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Genomic sequencing in clinical trials

Karen K Mestan1*, Leonard Ilkhanoff2, Samdeep Mouli3 and Simon Lin4

Author Affiliations

1 Department of Pediatrics, Division of Neonatology, Northwestern University Feinberg School of Medicine, Chicago, IL, USA

2 Department of Medicine, Division of Cardiology, Section of Electrophysiology, Northwestern University Feinberg School of Medicine, Chicago, IL, USA

3 Department of Radiology, Northwestern University Feinberg School of Medicine, Chicago, IL, USA

4 Biomedical Informatics Research Center, Marshfield Clinic Research Foundation, Marshfield, WI, USA

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Journal of Translational Medicine 2011, 9:222  doi:10.1186/1479-5876-9-222

Published: 30 December 2011


Human genome sequencing is the process by which the exact order of nucleic acid base pairs in the 24 human chromosomes is determined. Since the completion of the Human Genome Project in 2003, genomic sequencing is rapidly becoming a major part of our translational research efforts to understand and improve human health and disease. This article reviews the current and future directions of clinical research with respect to genomic sequencing, a technology that is just beginning to find its way into clinical trials both nationally and worldwide. We highlight the currently available types of genomic sequencing platforms, outline the advantages and disadvantages of each, and compare first- and next-generation techniques with respect to capabilities, quality, and cost. We describe the current geographical distributions and types of disease conditions in which these technologies are used, and how next-generation sequencing is strategically being incorporated into new and existing studies. Lastly, recent major breakthroughs and the ongoing challenges of using genomic sequencing in clinical research are discussed.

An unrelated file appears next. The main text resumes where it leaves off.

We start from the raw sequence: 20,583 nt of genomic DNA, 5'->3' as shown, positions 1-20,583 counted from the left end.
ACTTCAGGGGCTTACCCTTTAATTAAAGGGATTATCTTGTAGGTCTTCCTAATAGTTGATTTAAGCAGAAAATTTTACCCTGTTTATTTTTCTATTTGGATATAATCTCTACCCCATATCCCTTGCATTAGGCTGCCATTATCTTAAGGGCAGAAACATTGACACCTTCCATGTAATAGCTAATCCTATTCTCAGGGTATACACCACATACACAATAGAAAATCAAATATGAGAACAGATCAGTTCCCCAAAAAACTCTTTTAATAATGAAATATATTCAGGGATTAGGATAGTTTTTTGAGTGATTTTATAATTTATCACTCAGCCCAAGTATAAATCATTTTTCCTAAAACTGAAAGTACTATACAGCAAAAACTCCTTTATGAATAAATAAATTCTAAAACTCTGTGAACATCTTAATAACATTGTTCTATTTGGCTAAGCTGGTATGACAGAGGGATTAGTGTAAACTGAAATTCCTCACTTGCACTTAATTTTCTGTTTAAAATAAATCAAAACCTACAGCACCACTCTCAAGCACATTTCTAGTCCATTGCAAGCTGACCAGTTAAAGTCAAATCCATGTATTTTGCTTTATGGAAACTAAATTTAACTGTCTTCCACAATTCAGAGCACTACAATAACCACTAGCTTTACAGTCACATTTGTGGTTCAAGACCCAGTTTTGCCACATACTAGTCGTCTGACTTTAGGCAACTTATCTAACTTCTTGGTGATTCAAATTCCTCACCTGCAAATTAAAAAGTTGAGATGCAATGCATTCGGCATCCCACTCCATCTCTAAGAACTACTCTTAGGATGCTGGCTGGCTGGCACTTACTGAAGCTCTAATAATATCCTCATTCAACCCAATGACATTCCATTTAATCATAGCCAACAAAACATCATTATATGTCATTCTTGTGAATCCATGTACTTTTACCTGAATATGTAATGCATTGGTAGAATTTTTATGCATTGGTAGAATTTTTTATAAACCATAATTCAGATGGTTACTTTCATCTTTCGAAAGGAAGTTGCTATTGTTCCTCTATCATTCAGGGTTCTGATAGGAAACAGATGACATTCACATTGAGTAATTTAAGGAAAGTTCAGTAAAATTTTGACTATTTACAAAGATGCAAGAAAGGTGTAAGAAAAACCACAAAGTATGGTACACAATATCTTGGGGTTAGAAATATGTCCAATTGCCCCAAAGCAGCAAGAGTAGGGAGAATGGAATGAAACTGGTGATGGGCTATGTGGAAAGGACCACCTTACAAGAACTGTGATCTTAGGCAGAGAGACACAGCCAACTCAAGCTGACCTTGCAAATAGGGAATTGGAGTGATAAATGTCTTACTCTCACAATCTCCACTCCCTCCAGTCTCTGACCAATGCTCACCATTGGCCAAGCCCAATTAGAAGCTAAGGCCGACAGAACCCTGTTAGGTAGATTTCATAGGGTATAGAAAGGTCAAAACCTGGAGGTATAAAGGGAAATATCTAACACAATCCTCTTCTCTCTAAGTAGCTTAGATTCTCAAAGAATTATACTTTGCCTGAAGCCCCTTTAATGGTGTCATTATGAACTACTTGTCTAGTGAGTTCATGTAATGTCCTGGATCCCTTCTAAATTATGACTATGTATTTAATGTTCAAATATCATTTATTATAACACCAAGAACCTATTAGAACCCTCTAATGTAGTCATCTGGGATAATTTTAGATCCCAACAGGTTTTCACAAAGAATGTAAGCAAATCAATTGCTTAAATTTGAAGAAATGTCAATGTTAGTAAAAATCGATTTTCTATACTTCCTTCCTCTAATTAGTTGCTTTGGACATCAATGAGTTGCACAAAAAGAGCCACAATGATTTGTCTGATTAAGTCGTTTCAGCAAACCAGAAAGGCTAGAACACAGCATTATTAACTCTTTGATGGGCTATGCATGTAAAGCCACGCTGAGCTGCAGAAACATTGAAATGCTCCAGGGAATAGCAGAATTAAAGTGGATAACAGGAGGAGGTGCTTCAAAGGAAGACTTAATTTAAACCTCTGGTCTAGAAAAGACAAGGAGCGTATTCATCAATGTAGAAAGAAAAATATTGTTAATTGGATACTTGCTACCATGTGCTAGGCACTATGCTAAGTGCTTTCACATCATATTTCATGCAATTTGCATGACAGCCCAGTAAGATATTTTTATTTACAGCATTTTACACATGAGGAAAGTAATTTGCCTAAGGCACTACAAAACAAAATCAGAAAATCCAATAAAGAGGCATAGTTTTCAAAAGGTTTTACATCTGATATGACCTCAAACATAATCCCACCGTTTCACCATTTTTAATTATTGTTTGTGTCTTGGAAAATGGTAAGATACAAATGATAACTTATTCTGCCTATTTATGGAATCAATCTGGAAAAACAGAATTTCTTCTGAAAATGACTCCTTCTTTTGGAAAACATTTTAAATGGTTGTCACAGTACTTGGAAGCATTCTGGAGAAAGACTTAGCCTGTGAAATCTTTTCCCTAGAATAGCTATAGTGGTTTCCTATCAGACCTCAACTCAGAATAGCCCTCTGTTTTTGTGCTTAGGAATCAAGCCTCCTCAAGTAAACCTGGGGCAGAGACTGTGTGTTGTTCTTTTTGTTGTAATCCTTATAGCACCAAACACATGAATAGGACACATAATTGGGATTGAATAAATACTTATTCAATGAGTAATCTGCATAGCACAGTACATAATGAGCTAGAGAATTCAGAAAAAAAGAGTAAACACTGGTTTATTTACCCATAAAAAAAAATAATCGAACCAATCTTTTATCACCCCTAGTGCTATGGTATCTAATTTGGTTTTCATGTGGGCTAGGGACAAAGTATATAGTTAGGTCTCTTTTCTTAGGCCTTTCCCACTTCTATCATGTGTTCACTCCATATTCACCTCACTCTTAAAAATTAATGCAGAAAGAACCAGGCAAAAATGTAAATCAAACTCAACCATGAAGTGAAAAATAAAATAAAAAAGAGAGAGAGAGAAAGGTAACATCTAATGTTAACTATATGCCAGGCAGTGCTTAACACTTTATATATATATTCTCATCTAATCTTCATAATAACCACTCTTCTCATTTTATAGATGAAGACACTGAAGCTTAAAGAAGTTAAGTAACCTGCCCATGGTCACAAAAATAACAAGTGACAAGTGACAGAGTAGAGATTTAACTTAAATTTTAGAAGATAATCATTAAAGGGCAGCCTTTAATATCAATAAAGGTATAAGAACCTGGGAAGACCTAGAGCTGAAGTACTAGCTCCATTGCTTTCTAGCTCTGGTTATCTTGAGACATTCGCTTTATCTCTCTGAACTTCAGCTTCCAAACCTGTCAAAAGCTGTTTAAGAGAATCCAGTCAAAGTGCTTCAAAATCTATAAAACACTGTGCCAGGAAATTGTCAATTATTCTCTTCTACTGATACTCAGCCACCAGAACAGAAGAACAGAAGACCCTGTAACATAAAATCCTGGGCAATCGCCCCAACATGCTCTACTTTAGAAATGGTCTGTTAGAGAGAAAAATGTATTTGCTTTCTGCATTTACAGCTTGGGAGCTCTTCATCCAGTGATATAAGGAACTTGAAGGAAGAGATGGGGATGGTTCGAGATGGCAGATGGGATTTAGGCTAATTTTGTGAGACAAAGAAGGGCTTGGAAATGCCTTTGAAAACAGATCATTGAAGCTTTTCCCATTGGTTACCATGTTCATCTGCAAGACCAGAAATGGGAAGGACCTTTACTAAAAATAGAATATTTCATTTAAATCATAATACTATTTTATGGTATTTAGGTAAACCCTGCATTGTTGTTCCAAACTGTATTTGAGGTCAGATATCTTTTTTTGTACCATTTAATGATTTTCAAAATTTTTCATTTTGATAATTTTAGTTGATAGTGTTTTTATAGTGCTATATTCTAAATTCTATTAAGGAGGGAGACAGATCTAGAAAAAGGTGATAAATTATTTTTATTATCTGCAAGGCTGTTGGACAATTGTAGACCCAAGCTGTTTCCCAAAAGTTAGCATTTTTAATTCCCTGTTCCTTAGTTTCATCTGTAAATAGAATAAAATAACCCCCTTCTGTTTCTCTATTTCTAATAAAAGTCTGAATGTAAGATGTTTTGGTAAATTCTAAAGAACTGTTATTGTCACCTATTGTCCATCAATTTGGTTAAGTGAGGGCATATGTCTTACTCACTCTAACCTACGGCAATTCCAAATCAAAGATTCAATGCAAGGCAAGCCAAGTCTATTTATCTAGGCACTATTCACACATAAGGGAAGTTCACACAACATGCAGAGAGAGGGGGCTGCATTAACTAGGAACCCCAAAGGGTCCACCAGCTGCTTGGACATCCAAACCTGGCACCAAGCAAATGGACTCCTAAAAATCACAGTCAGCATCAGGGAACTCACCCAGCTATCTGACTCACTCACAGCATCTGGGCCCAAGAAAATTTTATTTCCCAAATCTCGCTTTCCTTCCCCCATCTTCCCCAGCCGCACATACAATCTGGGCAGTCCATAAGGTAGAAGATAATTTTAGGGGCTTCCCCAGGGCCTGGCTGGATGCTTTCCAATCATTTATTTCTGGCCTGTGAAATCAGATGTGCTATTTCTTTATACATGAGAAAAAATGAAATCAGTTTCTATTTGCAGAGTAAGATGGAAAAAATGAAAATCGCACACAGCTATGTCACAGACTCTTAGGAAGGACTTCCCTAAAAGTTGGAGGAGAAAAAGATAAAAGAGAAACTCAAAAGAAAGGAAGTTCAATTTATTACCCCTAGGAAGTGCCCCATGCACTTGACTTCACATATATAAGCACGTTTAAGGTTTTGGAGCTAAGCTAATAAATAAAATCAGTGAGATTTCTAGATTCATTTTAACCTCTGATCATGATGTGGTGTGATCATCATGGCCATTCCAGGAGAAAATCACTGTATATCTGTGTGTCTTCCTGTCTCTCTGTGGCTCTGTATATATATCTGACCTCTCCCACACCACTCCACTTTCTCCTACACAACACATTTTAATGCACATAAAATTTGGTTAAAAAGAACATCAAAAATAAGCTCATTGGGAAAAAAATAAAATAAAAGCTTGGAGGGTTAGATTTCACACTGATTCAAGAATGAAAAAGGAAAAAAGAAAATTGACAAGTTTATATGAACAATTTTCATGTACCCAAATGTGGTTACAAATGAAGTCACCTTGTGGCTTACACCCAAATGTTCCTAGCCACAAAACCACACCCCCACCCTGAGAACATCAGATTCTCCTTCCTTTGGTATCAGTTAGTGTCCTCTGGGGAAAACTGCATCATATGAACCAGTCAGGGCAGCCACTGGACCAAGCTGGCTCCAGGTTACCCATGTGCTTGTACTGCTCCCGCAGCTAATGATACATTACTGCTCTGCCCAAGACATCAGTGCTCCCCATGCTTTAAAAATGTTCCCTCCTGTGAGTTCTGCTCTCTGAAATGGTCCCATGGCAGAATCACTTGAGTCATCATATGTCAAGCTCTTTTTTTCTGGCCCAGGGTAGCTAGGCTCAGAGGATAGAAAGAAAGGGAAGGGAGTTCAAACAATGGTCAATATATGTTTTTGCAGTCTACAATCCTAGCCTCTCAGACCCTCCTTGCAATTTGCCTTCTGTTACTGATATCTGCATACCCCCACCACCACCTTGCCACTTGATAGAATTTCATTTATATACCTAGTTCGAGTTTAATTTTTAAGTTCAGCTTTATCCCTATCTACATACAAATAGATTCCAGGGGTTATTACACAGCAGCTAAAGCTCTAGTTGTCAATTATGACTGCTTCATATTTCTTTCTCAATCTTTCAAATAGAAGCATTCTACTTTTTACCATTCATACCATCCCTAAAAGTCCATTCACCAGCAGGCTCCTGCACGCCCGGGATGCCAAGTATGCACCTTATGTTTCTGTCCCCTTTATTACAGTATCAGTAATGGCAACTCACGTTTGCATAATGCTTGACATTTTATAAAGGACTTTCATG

Clinical trial; DNA; sequencing; human genome; bioinformatics